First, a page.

[dropcap size=small]M[/dropcap]ost kids would relish staying up late, but not so for Rishi Naleendra. As a five-year-old kid, he would often fall asleep by 7pm, only to be woken by the delicious smells of his parents cooking in the wee hours of the morning.

“I would wake up and see my mum preparing food like spicy tuna croquettes over a wood-fire in the kitchen,” says Naleendra, whose parents ran a catering business from their home in Sri Lanka. This became his very first food memory.

“I remember the spices my dad would use – ginger, garlic, curry leaves and green chilli – to enhance the freshness of the tuna. He hated using curry powder because he said it would overwhelm the fish,” says the Colombo-born chef.

Yet for Naleendra, being constantly surrounded by food became too much of a good thing. “I saw my parents working so hard, and thought I never want to be a cook too because you have no time for anyone,” he says. So, at 18, he packed his bags and moved to Melbourne, Australia to pursue another interest – architecture.

It was while working part-time as a kitchen hand at a café in a suburban district that Naleendra had his first experience with Western cuisine and rekindled his love for good food. “I remember looking at a chicken Parma for the first time and thinking, wow that looks delicious,” he says. The buzz of a fast-paced kitchen, along with the realisation that attending two years of cooking school meant a quicker route to being an Australia citizen instead of seven years studying architecture, led to his decision. Naleendra began clocking hours in the kitchens of pizzerias and a Greek restaurant, and trying foods like sashimi and salads dressed in vinaigrette for the first time.

“Vinegar was a big eye opener for me. In Sri Lanka, we use so much lime – in our salads, in seasoning, we even drink lime juice,” he shares. “I love acidity in food; it really wakes you up when you eat.”

But it took a run-in with the head chef of now-defunct Wildflower restaurant in Melbourne that made him knuckle down and train to be a good cook. “Up until then, I always thought I was doing pretty well (as a cook),” says Naleendra, who had applied for a position of chef de partie.  “He [the head chef] sent me home mid-way through the trial because I had no idea what I was doing. I cooked a piece of fish without seasoning it.” He continues: “That was the last time I ever felt comfortable about my skills as a chef. I’ve never felt comfortable since then.”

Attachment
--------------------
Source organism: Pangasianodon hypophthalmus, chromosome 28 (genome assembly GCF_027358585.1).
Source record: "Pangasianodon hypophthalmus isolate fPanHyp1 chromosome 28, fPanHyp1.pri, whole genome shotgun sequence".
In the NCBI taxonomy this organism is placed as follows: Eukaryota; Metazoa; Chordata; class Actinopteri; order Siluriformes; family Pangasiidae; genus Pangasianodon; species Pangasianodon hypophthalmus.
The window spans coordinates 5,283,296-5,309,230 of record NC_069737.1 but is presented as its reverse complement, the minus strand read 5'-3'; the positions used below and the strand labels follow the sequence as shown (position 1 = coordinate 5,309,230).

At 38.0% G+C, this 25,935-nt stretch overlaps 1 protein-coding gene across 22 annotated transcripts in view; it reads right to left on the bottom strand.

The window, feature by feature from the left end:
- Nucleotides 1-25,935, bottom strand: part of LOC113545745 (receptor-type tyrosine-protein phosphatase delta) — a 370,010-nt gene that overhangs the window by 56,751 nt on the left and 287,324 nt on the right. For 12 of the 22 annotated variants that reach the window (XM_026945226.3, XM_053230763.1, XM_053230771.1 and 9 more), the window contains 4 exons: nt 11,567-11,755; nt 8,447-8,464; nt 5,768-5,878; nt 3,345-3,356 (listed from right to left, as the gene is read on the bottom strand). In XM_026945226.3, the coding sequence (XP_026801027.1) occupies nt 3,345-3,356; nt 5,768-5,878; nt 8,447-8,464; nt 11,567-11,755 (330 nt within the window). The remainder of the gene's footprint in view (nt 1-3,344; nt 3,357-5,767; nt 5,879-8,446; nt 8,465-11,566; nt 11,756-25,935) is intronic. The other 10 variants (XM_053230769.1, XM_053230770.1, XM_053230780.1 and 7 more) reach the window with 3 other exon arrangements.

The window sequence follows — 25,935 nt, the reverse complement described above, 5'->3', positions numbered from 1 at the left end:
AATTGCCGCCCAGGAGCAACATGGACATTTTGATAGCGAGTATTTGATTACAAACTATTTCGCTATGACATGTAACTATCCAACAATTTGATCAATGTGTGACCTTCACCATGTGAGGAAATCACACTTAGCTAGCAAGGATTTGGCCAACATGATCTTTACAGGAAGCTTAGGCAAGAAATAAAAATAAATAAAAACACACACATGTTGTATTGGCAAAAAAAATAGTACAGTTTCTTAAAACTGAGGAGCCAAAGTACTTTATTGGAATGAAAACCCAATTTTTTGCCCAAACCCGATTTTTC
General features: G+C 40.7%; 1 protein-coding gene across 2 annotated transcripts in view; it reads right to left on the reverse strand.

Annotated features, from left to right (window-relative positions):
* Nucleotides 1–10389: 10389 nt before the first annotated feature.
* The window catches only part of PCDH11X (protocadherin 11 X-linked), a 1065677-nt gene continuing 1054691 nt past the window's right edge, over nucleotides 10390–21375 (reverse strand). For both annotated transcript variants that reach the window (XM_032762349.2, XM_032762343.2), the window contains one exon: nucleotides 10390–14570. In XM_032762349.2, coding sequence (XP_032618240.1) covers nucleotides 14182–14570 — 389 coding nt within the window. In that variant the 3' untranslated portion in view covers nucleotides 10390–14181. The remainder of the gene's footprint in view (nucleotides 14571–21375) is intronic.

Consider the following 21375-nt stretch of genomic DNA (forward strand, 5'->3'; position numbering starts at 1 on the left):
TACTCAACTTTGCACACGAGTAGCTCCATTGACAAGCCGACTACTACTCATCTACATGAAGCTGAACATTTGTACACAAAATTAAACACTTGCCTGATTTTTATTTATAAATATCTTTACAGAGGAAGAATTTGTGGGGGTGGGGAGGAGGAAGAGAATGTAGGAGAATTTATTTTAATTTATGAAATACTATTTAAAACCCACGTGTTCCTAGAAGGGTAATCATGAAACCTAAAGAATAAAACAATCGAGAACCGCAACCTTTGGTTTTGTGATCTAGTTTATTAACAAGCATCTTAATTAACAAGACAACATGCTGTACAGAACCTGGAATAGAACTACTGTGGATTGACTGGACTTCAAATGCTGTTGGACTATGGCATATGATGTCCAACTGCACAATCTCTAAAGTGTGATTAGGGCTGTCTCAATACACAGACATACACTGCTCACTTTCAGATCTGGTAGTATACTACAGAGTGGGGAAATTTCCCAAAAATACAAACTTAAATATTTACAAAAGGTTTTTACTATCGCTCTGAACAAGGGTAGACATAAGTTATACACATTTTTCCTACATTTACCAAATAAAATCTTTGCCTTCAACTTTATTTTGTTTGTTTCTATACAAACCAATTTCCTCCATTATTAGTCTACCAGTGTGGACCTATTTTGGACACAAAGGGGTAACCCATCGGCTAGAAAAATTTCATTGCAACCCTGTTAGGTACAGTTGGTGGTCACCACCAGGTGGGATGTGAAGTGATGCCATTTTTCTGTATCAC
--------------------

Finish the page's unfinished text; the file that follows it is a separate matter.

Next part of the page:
Still, Naleendra has come a long way. The 31-year-old has added decorated names like Taxi Kitchen in Melbourne and Tetsuya’s in Sydney to his resume. He came to Singapore over two years ago in search of new challenges, where he headed modern European outfit Maca at Tanglin Post (the restaurant has since shuttered) before he was talent-spotted by prolific hotelier-restaurateur Loh Lik Peng to helm a new modern Australian concept at Boon Tat Street.

Cheek by Jowl is where diners see Naleendra’s experiences all come together. In his kitchen, staff are allowed to crack jokes and get creative like he experienced at Taxi and Yellow restaurant in Sydney by acclaimed chef Brent Savage, yet each dish sent out has to be precise – a discipline picked up from his one year stint at Tetsuya’s, where even garnish had to be the same size for consistency.

Though, at first sight, he appears to be a mild-mannered chef with a fondness for mutton briyani after a hard day’s work, Naleendra’s creativity knows no bounds when it comes to churning out new ideas for dishes. Take dessert for instance, where all preconceived notions of sweet endings are thrown out the window with coconut ice cream paired with a bold laksa leaf in place of the usual mint. Chopped nuts, pomelo and green chilli sauce add texture and some heat. Or, a dish of smoked mackerel lighted dusted and placed next to a dollop of horseradish cream and pickled cucumbers that are a salute to Naleendra’s fond memories of vinegar.

“With my food, there’s no philosophy. It’s really just logic – a bit of heat here, some acidity there,” says Naleendra. Like a magician who conjures up surprises, he injects a refreshing take with dishes that speak right to your heart and soul.


Check out our other Chefs to Watch: Kirk WestawayHan Li Guang | Andrew Walsh | Bryan Chia & Petrina Loh | Ivan Brehm